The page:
Education costs money. We all know that. However, are there other costs that we tend to ignore? Are there costs at individual and societal levels that we don’t want to know about? I believe that there are.
Conformity is a hallmark of education. I have a grandson who was, and still is to some extent, an exuberant bundle of excitement. He entered school about four years ago. I was horrified when I was told that at the parent-teacher review that occurred just after Christmas that year, the teacher reported that he “…was learning one of the most important and valued lessons that education can teach – how to conform.” How to conform! Why is that a vital part of learning? It is not just that conformity and creativity cannot exist in the same space, but there is something much, much worse.
Experts tell us that enforced conformity, over long periods of time, is likely to lead to an expression of mental illness in people with a predisposition to mental illnesses. Twelve to sixteen years of conformity is, in my opinion, a long period of time. There are only two places in our developed world where conformity is enforced by law – school and prison. Higher education isn’t enforced by law, but there is immense pressure to go in many parts of our society.
The evidence for the prevalence and rise in mental illnesses in teens and young adults is overwhelming. Two quotes illustrate the opinion of experts:
Here are some of the sobering numbers that illustrate the story of those in education:
Something is seriously wrong!
Michael Strong provides us with a bleak picture of mental health issues:
Let’s hear from a teen who was suicidal but is no longer thanks to a change in school environment,
I walk through the hallways of the public middle school on my way to the bathroom. I stop in the center of hallway staring ahead at the overwhelming endless hallway, no one in sight. clenching my fists I look around panicky around the solid brick white wall. No sign of anyone or anything living anywhere. I scratch my fingernails hard on the plastered wall. not making a dent. I do this several times until the tips of my fingers look like the tops of roses. I then start hitting my head then slamming my body against the wall still hitting my head trying to get out . . .
A backpack of melancholy weighs down on my shoulders so I free the questions inside with my thoughts: Why did I have to be depressed?, Why couldn’t I learn like everyone else?, Why did I have to be scared? . . . I figured something was wrong with me. Just an idiot with issues, too stupid to learn and too ungrateful to be happy. All I could ever do was make my parents and the people around me worry. I was angry at myself, I was angry that I couldn’t learn or be happy. If all I could do was make my parents worried I was just a waste of time to them. I didn’t deserve to live I wanted to hurt myself. . . .
I stayed up all night in bed fearing the next day of school. I eventually did start talking to the school counselor about my problems. At first I would come in calmly and just talk to her. Then I started coming in every single day crying and more depressed than the day before. Sometimes I just came in asking to call my mom. I never told anyone that I wanted to commit suicide. Until the day I told my mom.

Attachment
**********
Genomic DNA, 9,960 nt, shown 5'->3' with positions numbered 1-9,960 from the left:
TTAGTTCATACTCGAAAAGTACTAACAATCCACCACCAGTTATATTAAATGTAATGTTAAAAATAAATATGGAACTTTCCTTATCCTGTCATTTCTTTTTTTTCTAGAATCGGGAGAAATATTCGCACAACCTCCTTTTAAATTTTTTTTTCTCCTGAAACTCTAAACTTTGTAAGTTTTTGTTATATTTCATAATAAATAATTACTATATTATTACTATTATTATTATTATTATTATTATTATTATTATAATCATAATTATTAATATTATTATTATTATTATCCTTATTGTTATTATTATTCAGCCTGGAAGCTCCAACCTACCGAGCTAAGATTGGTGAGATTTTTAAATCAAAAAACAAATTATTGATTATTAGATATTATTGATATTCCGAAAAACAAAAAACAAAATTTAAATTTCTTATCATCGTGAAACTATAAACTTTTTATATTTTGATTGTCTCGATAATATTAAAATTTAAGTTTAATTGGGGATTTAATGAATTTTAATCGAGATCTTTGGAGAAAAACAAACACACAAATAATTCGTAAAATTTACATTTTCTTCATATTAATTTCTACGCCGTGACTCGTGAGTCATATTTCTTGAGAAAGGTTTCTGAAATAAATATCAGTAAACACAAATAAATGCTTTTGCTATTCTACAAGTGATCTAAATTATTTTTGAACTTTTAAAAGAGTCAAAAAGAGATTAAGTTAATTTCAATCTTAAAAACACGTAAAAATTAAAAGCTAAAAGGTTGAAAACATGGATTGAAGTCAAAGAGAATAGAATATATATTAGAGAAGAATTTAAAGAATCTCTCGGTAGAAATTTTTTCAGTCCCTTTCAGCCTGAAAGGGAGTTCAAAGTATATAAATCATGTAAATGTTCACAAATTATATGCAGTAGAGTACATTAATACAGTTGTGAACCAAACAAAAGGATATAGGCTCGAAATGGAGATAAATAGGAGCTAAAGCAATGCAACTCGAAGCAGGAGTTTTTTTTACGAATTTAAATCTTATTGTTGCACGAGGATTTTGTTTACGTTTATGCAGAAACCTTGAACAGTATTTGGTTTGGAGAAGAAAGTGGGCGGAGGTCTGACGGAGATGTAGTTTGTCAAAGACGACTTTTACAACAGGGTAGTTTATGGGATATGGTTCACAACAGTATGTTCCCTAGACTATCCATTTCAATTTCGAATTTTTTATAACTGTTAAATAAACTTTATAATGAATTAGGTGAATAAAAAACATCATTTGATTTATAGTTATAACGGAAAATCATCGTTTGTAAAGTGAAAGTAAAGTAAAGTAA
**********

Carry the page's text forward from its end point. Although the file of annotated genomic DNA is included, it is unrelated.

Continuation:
I fiddle with lock and push open the steel door to the inside of my small house. Immediately I drop my school bag near the front door. Mom is still at work. Slowly walking to the kitchen I stare at the sharp kitchen knife tucked into the knife block. Slowly still walking toward it I carefully take out the knife and feel the blade across my finger. I endeavor to conceive how much it would hurt if I were to stab it into my chest. I pose the knife back in its place. I’m too afraid too and cowardly of the pain. I think of less brutal ways but all thoughts fail. . . .
The price of conformity in education is too high to pay!
When my father was a high school student, he had options. If he had dropped out before graduating and secured work in the local hardware store, he could have supported a family, bought a house, driven late model used cars all his life, had 2.5 children, and lived happily ever after. In today’s world, there are no options. Education (and more of the same) is all there is.
As the pressure to get more education in order to make it in the world increases so does the rate of mental health issues. In addition, as standardized testing becomes the be all and end all of education, the drive for conformity gets more and more powerful.
An even more alarming trend that is just beginning to emerge is what is happening to university students who are nearing graduation and face the world for the first few (up to five so far) years. The high incidence of mental health disorders is getting higher. These young people have done all that our society has asked and they are ending up with nothing. Sixty-six percent under or unemployed – now that’s bleak.
I have written about this before, but this is something that we must address. The price is being lived in horror and written in blood.
Jesse is a world leader in the integration of the science of learning into formal teaching settings. He is an Adjunct Associate Professor at the University of Lethbridge and Director at The Academy for the Scholarship of Learning. Huge advocate of the science of learning, he provides people with ideas about how they can use it in their classrooms. Jesse holds a PhD in Psychology from the University of Wales, Bangor.